Saturday, August 30, 2008

Get these subjects out of my learning!

-Note: I realize this blog is a little hard to read here, so I'm cross-posting it here as well, with the caveat that much of the stuff around that blog doesn't really apply anymore.-

At the beginning of this summer, I took on an odd project. I was beginning to explore the idea of homeschooling and decided to try eclectic homeschooling on myself. I made myself a list of things I "wanted" to know (read: things I thought I "should" know) and a daily schedule in which to study those things. That list is here. I gave myself the timetable of "till the end of August" to "finish" this project.

Midsummer, though, I discovered radical unschooling. With great timing too - right when the Radical Unschoolers' Network was started, and right before Learn Nothing Day. I decided to try unschooling for a week, and never went back to the old schedule. Unschooling is way too much fun. And I kept right on learning, of course, I thought it'd be interesting to look over that "curriculum outline" from the beginning of summer and see if, by coincidence, I'd learned any of the same stuff by unschooling.

Looking over it, I realized I only learned a few of these areas, but I learned SO MUCH MORE about them than I would have on the plan I'd made. And I learned about them in ways that were real and fun and relevant and intertwined with each other. The way I'd been learning before was so shallow and detached, and this is better. Here's some highlights:

Subject: German
Original plan: Daily workbook assignments in a dry textbook designed mostly for travelers. Flash cards. Language software. I learned only very basic words in a very rigid order, without jumping ahead or looping back.
Unschooling: I listened to Rammstein and Kraftwerk and Rosenstolz, looked up the song translations online and listened to the songs again to see what words I now recognized. I noticed different accents among the singers and looked up where they were from to learn about regional differences in pronunciation. I found German versions of David Bowie and Peter Gabriel songs that I could compare back and forth to the English versions. I got excited when I realized I understood the meaning of the Simpsons episode title "Burns Verkaufen der Kraftwerk". I played a game with friends where one person would put a phrase in Babelfish, translate it into German and tell the rest of us, and we'd all try to guess what the original phrase was. (This meant my friends learned some German too, even though they hadn't planned to study it.) I bought a German magnet poetry kit. I watched the film Bach in Auschwitz. A friend noticed my interest and lent me Run Lola Run, which I haven't watched yet, but it's there when I'm ready for it. I watched Youtube videos of Old English and Middle English, which gave me a better understanding of both English and German. And, I still used that language software, but I jumped around and did whatever lessons I was ready for instead of going in a prescribed order. I did these things because they were fun and interesting to me, and they all felt like play.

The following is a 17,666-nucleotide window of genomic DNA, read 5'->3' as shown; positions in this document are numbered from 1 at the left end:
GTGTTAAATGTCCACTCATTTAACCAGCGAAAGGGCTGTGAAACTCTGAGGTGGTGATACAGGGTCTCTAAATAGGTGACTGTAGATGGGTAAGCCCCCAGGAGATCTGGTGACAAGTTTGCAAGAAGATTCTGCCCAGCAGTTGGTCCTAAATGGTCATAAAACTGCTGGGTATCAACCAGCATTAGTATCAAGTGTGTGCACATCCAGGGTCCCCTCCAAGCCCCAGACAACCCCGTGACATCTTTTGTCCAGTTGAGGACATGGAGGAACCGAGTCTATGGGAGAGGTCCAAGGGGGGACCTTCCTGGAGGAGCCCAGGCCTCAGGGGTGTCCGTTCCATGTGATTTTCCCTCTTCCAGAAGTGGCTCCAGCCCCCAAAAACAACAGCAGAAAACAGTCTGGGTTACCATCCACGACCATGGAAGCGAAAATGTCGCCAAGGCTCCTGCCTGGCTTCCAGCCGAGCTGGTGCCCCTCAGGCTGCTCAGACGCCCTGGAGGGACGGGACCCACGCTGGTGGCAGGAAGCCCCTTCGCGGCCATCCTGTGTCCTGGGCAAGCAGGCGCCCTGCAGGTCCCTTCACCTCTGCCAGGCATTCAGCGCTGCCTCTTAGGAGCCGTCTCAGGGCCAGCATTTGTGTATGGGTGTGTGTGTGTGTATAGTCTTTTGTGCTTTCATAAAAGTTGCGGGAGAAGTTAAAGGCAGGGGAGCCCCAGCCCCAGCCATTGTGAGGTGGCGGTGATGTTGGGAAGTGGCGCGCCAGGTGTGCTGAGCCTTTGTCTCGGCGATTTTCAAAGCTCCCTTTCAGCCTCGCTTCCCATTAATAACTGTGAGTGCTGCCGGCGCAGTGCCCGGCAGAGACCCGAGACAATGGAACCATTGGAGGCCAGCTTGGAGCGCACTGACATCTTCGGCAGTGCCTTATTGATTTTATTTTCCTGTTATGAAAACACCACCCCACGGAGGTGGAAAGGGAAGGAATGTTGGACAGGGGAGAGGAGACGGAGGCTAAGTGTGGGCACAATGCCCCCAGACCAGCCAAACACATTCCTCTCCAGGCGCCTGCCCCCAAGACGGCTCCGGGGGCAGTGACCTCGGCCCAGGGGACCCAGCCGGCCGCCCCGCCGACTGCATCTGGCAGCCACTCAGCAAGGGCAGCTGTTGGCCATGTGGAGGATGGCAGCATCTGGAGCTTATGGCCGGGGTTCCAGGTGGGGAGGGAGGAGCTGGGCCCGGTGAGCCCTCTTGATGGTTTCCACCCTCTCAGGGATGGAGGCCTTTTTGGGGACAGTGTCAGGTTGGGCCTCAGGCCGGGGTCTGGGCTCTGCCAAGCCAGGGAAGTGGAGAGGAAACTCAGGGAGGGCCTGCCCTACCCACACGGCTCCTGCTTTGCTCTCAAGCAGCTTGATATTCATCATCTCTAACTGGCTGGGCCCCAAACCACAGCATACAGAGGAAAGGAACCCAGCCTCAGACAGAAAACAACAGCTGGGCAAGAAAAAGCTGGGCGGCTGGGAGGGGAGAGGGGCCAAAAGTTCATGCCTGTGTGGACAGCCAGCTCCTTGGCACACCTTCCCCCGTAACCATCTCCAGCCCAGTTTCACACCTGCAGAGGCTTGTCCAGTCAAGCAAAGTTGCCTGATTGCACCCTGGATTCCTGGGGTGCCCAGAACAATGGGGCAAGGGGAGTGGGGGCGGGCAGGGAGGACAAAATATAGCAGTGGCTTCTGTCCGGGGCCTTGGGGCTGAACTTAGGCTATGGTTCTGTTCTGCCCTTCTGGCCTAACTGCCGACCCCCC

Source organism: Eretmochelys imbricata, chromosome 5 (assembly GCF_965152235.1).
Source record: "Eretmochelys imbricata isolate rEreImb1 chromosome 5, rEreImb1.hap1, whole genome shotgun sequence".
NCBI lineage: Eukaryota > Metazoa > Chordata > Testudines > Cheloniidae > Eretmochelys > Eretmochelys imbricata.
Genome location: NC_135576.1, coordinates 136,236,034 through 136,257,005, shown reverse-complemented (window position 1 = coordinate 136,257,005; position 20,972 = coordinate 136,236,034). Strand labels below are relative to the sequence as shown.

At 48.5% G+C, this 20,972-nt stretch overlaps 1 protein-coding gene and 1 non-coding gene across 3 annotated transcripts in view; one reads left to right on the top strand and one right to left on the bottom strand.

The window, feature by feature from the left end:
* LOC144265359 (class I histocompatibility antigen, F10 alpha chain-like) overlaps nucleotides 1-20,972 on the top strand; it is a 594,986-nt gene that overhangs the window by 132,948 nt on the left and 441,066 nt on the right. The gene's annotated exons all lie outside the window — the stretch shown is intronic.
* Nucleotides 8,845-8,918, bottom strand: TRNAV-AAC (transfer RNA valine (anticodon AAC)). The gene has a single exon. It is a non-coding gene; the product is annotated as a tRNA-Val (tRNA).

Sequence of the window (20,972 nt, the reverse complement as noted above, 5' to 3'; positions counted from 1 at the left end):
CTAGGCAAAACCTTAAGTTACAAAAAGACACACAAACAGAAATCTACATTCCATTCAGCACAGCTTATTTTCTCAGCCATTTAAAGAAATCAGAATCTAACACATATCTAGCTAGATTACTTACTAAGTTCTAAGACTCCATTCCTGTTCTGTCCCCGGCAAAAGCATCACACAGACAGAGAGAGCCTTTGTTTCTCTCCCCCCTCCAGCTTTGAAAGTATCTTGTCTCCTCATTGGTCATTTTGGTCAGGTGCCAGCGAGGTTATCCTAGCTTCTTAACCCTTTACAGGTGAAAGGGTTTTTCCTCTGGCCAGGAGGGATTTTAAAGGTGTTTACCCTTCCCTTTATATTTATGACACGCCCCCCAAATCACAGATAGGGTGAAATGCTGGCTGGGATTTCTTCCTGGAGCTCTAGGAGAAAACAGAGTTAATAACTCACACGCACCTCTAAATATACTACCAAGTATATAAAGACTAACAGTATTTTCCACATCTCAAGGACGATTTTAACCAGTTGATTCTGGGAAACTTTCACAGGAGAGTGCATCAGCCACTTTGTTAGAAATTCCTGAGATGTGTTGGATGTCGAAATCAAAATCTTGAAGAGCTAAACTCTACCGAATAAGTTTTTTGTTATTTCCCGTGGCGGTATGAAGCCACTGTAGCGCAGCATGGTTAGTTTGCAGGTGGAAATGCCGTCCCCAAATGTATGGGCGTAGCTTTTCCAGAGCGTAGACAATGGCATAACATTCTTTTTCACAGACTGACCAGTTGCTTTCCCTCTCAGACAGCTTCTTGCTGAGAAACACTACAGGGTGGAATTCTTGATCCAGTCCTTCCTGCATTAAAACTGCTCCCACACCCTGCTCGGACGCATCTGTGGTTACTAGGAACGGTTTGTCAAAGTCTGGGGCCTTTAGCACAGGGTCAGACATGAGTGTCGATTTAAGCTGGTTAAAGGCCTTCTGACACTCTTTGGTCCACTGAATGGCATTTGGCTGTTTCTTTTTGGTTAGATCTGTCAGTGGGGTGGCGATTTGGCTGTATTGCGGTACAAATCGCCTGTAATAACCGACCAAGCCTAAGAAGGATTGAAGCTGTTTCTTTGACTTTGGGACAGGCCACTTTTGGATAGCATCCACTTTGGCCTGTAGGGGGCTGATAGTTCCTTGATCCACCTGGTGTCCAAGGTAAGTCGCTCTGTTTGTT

Subject: Literature (a subject I totally loathed in school)
Original plan: Read classic books off a reading list.
Unschooling: I've learned about Jekyll and Hyde from a show on History International, and from an Arthur cartoon. I learned about Oscar Wilde from the Venture Bros. I read Watership Down because my friends all said they loved it, and I really loved it too. From that one book I learned an enormous amount about various political systems, nature, and the value of different personality types. I also read the first half of A Clockwork Orange because I always wanted to read it (didn't finish because I ran out of renews at the library), from which I learned an uncountable number of things about morality and even picked up a few words of Russian. I played a complicated game involving shuffling through your iPod and pulling lines out of different songs to make a poem, and then trying to interpret what that poem might be about. (It's eerie how often they come together in a way that can make sense!) I've driven myself mad trying to figure out what certain song lyrics are about, and quoted others to express my own feelings. I've written and read tons and tons of blog posts (many of which could easily be called "essays", if you wanted to suck the fun out of them.) I've listened to rock operas straight through and followed their plots with ease, even though I used to refuse any form of fiction that wasn't a 30-minute sitcom or cartoon. I learned about HP Lovecraft through playing Eternal Darkness: Sanity's Requiem.

Subject: Social studies and current events. This one is HUGE. I'd say the bulk of my learning right now, if forced into a "traditional" school category, falls here. Which is impressive since I hate, hate, hated social studies in school. Now I find all these things interesting (and of course, most of them ooze nicely over the edges of "social studies" and into other areas, in ways school would probably never allow).
Original plan: Read books about specific topics like Native Americans and the Middle East. Study Islam. Draw maps. Study the Russian Revolution and WWI. Force myself to read three news articles each day (regardless of what they were about or if I truly understood them.) Listen (probably halfheartedly) to some samples of world music from a curriculum CD.